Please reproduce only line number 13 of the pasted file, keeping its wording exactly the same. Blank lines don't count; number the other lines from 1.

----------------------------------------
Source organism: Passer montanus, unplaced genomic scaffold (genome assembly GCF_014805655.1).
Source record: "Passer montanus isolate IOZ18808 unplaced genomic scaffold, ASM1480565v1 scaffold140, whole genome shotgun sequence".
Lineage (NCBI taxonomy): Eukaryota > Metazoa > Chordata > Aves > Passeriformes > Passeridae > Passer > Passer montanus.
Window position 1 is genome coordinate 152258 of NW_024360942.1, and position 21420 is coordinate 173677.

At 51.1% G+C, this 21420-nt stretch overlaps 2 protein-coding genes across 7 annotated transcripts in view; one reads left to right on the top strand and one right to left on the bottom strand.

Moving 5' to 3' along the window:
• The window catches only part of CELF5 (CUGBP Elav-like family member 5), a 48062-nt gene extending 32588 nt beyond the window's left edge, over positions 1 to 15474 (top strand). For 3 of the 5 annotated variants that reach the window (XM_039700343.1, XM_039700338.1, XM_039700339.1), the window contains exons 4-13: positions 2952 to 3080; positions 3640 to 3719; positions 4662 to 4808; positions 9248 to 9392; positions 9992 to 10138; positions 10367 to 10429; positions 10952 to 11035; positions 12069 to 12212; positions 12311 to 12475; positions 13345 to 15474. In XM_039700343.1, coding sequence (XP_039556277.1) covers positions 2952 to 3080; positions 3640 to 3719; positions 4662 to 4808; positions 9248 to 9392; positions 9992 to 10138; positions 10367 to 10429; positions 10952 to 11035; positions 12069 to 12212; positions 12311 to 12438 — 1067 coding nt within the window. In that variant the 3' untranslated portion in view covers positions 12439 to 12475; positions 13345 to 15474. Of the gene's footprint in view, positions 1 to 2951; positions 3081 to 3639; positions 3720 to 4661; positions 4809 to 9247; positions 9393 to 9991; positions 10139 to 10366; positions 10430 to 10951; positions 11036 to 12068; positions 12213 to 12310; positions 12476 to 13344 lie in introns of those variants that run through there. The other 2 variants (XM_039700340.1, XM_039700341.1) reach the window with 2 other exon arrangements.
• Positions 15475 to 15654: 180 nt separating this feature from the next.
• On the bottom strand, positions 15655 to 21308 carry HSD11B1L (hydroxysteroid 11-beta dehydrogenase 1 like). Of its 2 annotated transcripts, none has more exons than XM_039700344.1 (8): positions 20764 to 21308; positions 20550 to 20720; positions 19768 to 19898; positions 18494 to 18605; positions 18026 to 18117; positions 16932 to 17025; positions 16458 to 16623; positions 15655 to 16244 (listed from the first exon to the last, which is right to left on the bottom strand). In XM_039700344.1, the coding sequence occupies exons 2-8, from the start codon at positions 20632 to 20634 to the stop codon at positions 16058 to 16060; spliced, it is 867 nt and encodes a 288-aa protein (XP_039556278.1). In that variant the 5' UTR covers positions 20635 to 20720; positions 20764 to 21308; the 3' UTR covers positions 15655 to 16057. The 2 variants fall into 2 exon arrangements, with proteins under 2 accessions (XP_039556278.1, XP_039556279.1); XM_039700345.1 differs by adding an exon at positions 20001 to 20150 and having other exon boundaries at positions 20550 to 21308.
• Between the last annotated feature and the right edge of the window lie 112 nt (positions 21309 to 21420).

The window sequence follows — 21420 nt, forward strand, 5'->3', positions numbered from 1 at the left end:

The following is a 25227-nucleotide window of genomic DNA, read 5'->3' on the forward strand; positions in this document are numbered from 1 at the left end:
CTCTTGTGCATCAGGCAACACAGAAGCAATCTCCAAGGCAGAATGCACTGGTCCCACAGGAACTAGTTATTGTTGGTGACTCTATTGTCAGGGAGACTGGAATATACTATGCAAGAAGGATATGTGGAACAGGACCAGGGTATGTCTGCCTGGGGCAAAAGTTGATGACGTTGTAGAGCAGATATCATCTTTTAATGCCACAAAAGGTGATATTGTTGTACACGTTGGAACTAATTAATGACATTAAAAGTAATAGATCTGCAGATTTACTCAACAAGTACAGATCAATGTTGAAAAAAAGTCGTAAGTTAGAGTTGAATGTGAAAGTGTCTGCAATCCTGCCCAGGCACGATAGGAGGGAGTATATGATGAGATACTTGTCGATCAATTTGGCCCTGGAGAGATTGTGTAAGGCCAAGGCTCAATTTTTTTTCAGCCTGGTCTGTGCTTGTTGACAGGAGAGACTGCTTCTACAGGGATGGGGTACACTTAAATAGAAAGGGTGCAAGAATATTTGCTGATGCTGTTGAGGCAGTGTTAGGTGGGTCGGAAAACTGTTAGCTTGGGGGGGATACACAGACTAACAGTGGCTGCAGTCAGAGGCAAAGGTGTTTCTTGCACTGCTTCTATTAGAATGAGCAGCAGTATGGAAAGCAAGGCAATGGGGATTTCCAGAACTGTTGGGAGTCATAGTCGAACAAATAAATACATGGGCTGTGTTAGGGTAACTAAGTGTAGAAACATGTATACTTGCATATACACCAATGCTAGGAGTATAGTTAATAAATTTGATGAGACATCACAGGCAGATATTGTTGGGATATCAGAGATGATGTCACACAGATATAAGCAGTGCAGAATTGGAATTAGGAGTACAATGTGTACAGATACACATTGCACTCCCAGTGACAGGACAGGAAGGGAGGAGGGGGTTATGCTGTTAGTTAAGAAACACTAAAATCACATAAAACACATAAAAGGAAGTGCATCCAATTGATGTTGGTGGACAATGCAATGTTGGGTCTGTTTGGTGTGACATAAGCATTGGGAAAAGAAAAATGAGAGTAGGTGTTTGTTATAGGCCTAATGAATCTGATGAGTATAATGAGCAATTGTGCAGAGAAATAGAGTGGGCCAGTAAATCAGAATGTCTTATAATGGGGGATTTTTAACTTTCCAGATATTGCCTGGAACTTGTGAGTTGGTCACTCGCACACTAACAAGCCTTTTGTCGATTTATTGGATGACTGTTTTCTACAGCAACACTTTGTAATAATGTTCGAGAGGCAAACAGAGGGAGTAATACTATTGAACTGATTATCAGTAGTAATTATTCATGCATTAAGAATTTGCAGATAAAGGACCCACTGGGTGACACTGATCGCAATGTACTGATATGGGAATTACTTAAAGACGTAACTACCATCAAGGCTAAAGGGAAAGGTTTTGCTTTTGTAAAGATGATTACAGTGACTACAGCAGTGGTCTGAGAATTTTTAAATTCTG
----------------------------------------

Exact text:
CTCTTGTGCATCAGGCAACACAGAAGCAATCTCCAAGGCAGAATGCACTGGTCCCACAGGAACTAGTTATTGTTGGTGACTCTATTGTCAGGGAGACTGGAATATACTATGCAAGAAGGATATGTGGAACAGGACCAGGGTATGTCTGCCTGGGGCAAAAGTTGATGACGTTGTAGAGCAGATATCATCTTTTAATGCCACAAAAGGTGATATTGTTGTACACGTTGGAACTAATTAATGACATTAAAAGTAATAGATCTGCAGATTTACTCAACAAGTACAGATCAATGTTGAAAAAAAGTCGTAAGTTAGAGTTGAATGTGAAAGTGTCTGCAATCCTGCCCAGGCACGATAGGAGGGAGTATATGATGAGATACTTGTCGATCAATTTGGCCCTGGAGAGATTGTGTAAGGCCAAGGCTCAATTTTTTTTCAGCCTGGTCTGTGCTTGTTGACAGGAGAGACTGCTTCTACAGGGATGGGGTACACTTAAATAGAAAGGGTGCAAGAATATTTGCTGATGCTGTTGAGGCAGTGTTAGGTGGGTCGGAAAACTGTTAGCTTGGGGGGGATACACAGACTAACAGTGGCTGCAGTCAGAGGCAAAGGTGTTTCTTGCACTGCTTCTATTAGAATGAGCAGCAGTATGGAAAGCAAGGCAATGGGGATTTCCAGAACTGTTGGGAGTCATAGTCGAACAAATAAATACATGGGCTGTGTTAGGGTAACTAAGTGTAGAAACATGTATACTTGCATATACACCAATGCTAGGAGTATAGTTAATAAATTTGATGAGACATCACAGGCAGATATTGTTGGGATATCAGAGATGATGTCACACAGATATAAGCAGTGCAGAATTGGAATTAGGAGTACAATGTGTACAGATACACATTGCACTCCCAGTGACAGGACAGGAAGGGAGGAGGGGGTTATGCTGTTAGTTAAGAAACACTAAAATCACATAAAACACATAAAAGGAAGTGCATCCAATTGATGTTGGTGGACAATGCAATGTTGGGTCTGTTTGGTGTGACATAAGCATTGGGAAAAGAAAAATGAGAGTAGGTGTTTGTTATAGGCCTAATGAATCTGATGAGTATAATGAGCAATTGTGCAGAGAAATAGAGTGGGCCAGTAAATCAGAATGTCTTATAATGGGGGATTTTTAACTTTCCAGATATTGCCTGGAACTTGTGAGTTGGTCACTCGCACACTAACAAGCCTTTTGTCGATTTATTGGATGACTGTTTTCTACAGCAACACTTTGTAATAATGTTCGAGAGGCAAACAGAGGGAGTAATACTATTGAACTGATTATCAGTAGTAATTATTCATGCATTAAGAATTTGCAGATAAAGGACCCACTGGGTGACACTGATCGCAATGTACTGATATGGGAATTACTTAAAGACGTAACTACCATCAAGGCTAAAGGGAAAGGTTTTGCTTTTGTAAAGATGATTACAGTGACTACAGCAGTGGTCTGAGAATTTTTAAATTCTG